Persuasion can bring you benefits in all domains of life. Whether it’s getting your children to do home chores or closing a deal, the potential of persuasion is almost endless.
But how to become more persuasive? Persuasion is not magic. On the contrary, it has been thoroughly studied, and research provides some useful insights you can use to convince others of your arguments.
Don’t Underestimate the Power of Peripheral Cues
According to an influential 1986 study titled “The Elaboration Likelihood Model of Persuasion” we take two routes to make decisions. We use the first one when we are able (or willing) to weigh carefully all possibilities. We resort to the second one when we are unmotivated or unable to think thoroughly. The second route is based not on structured arguments but on peripheral cues. So, don’t underestimate the persuasive power of small hints such as dressing well or projecting an image of authority.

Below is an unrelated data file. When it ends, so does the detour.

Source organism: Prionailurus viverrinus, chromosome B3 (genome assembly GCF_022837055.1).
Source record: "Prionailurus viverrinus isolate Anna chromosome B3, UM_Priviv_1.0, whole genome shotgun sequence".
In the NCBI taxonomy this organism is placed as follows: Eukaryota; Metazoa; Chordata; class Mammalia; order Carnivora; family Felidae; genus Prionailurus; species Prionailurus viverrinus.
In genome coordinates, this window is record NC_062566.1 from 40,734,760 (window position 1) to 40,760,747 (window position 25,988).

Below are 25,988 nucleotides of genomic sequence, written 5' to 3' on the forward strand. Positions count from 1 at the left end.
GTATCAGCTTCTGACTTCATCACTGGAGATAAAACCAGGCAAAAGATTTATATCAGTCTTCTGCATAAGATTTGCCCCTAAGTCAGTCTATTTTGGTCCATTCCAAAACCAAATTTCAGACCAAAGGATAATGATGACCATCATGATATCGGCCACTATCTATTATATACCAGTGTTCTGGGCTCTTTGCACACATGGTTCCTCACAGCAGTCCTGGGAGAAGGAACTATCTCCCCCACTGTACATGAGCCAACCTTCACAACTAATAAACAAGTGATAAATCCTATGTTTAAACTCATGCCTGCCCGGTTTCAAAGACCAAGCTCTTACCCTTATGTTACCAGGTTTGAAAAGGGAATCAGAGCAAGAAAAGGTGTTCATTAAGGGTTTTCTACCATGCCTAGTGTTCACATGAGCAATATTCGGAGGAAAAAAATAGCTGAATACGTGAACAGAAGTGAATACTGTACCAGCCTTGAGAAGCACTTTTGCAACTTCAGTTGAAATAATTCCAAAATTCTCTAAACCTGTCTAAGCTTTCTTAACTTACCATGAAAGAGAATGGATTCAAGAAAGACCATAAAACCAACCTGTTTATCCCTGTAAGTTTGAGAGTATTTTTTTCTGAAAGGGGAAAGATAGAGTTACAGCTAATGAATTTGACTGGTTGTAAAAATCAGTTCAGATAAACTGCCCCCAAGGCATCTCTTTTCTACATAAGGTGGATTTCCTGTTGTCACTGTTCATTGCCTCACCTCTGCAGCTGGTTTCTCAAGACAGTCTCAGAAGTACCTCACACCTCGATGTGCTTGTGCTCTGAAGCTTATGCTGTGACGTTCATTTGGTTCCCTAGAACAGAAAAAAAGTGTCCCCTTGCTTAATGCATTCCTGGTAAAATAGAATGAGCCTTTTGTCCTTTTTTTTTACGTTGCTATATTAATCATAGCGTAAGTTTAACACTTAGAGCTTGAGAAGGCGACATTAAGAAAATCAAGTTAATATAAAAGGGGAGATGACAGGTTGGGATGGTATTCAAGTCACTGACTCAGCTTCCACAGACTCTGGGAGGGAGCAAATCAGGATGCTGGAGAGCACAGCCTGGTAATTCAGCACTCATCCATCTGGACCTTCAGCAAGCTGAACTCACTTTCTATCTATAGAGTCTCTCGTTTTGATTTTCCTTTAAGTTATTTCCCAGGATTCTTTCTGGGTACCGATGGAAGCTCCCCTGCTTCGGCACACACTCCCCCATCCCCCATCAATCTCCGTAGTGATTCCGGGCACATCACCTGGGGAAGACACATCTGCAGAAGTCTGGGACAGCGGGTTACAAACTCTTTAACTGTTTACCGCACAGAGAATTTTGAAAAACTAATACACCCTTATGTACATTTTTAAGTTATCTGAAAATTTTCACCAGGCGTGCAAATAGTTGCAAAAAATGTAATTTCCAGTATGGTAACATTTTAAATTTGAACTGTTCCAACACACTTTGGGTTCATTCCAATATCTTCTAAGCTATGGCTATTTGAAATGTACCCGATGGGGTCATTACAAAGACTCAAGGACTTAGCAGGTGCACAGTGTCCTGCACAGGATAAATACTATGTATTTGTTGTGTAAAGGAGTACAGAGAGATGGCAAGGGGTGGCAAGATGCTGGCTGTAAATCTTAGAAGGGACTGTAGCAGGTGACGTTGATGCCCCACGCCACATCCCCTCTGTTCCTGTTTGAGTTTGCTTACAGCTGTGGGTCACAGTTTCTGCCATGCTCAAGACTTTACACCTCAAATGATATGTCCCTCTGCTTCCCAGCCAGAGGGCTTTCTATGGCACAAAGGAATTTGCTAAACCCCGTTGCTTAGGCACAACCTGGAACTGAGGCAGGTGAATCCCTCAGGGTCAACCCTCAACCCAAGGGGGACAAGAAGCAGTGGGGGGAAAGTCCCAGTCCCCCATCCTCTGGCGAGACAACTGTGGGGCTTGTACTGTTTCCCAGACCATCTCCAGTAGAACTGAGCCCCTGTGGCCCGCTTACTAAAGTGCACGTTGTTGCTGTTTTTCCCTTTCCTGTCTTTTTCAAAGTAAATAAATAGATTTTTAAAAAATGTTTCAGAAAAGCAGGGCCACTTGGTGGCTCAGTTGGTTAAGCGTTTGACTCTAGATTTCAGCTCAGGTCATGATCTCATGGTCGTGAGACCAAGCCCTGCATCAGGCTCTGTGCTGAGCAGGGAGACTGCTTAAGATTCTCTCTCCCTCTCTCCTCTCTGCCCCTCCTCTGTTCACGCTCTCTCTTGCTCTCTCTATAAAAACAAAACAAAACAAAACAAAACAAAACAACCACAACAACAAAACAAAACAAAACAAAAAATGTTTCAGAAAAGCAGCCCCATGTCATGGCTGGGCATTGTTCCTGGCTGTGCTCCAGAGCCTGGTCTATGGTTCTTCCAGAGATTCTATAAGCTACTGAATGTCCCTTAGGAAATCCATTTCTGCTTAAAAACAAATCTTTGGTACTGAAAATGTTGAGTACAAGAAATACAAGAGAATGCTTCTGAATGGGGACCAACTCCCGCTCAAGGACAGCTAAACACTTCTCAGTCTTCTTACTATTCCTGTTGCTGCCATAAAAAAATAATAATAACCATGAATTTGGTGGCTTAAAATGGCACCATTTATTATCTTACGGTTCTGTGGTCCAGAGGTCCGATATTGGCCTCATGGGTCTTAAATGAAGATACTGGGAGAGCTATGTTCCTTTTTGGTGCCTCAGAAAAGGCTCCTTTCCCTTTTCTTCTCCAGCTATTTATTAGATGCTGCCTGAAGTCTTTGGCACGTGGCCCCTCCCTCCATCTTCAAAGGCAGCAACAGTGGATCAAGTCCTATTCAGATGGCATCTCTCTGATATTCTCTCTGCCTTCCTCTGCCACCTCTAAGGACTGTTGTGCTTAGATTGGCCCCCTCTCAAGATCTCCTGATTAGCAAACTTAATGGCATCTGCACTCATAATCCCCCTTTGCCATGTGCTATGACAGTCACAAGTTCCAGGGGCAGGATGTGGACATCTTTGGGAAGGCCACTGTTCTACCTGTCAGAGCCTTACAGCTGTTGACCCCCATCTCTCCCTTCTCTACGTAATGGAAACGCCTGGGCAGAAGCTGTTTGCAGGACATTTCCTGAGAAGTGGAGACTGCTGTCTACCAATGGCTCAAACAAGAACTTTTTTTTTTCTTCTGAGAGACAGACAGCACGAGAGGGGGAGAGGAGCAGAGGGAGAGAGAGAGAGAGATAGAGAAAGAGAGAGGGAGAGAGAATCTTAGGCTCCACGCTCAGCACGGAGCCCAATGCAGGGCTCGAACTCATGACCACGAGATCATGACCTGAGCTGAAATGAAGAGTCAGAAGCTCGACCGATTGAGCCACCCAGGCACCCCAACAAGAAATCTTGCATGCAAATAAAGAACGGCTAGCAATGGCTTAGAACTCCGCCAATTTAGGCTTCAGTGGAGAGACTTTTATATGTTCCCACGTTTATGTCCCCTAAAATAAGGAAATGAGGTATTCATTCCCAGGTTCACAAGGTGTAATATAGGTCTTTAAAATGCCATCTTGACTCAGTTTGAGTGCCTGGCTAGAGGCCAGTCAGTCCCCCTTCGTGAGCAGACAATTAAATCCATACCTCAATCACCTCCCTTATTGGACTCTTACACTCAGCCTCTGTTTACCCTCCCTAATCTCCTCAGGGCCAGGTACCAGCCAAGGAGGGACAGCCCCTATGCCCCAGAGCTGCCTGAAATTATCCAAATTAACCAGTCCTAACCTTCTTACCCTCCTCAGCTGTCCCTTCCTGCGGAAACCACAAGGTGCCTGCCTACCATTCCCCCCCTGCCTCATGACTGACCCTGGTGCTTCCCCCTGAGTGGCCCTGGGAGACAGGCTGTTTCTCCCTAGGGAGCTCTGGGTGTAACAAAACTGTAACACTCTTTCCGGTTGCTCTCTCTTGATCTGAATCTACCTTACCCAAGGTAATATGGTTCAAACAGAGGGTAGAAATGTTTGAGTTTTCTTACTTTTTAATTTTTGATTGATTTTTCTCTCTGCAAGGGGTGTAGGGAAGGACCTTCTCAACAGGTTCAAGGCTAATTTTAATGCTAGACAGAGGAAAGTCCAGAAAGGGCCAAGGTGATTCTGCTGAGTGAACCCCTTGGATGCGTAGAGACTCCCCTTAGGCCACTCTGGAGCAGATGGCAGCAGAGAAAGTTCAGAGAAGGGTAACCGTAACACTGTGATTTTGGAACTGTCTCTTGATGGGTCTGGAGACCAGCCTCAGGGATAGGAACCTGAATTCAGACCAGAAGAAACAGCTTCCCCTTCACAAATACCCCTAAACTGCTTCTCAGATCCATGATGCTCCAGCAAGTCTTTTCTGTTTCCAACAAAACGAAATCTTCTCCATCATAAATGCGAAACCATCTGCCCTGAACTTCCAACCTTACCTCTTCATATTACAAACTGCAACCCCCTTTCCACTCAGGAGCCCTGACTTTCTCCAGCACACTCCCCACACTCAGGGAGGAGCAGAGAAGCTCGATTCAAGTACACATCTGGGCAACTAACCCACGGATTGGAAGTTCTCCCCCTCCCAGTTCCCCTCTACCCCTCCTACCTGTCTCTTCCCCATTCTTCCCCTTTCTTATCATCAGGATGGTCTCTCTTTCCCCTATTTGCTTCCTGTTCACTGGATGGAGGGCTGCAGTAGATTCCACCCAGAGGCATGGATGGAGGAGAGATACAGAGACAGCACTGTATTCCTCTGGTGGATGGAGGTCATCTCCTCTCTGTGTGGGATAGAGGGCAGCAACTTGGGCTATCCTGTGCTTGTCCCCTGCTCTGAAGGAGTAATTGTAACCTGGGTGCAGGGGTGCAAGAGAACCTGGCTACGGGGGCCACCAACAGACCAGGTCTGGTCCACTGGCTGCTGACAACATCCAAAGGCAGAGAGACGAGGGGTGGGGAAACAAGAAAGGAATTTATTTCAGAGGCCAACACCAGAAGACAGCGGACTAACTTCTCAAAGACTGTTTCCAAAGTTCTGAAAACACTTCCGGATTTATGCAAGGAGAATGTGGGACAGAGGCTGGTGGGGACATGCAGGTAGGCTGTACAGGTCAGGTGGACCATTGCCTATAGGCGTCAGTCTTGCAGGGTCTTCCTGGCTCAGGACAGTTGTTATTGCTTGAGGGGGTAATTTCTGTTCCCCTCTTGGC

Use the Door-in-the-Face Technique
The next time you have to ask a favor, consider asking for a far more inconvenient alternative first. This way the actual favor you need will seem more reasonable and the other person will be more likely to accommodate you.
This strategy, known as the Door-in-the-Face technique is backed by research. In a now classic study researches asked a group of college students to volunteer as camp counselors for two hours a week for two years. After they predictably rejected the request, the students were presented with an alternative: Supervising a two-hour trip. Among the students who didn’t hear the first request only 17% agreed to supervise the trip. On the other hand, a whopping 50% among those who heard both requests accepted the second one.
Use Eye Contact Wisely for Increased Persuasion
That eye contact is a sign of confidence and an effective persuasion tool seems almost conventional wisdom by now. However, research indicates that it may be best to use this device sparingly. In a 2013 study, researchers asked participants to watch videos of speakers expressing views on controversial issues. Greater attention at the speaker’s eyes was associated with less attitude change on the part of those who participated in the study. This suggests that eye contact may actually make you less persuasive, probably because our brains interpret it as a threat.
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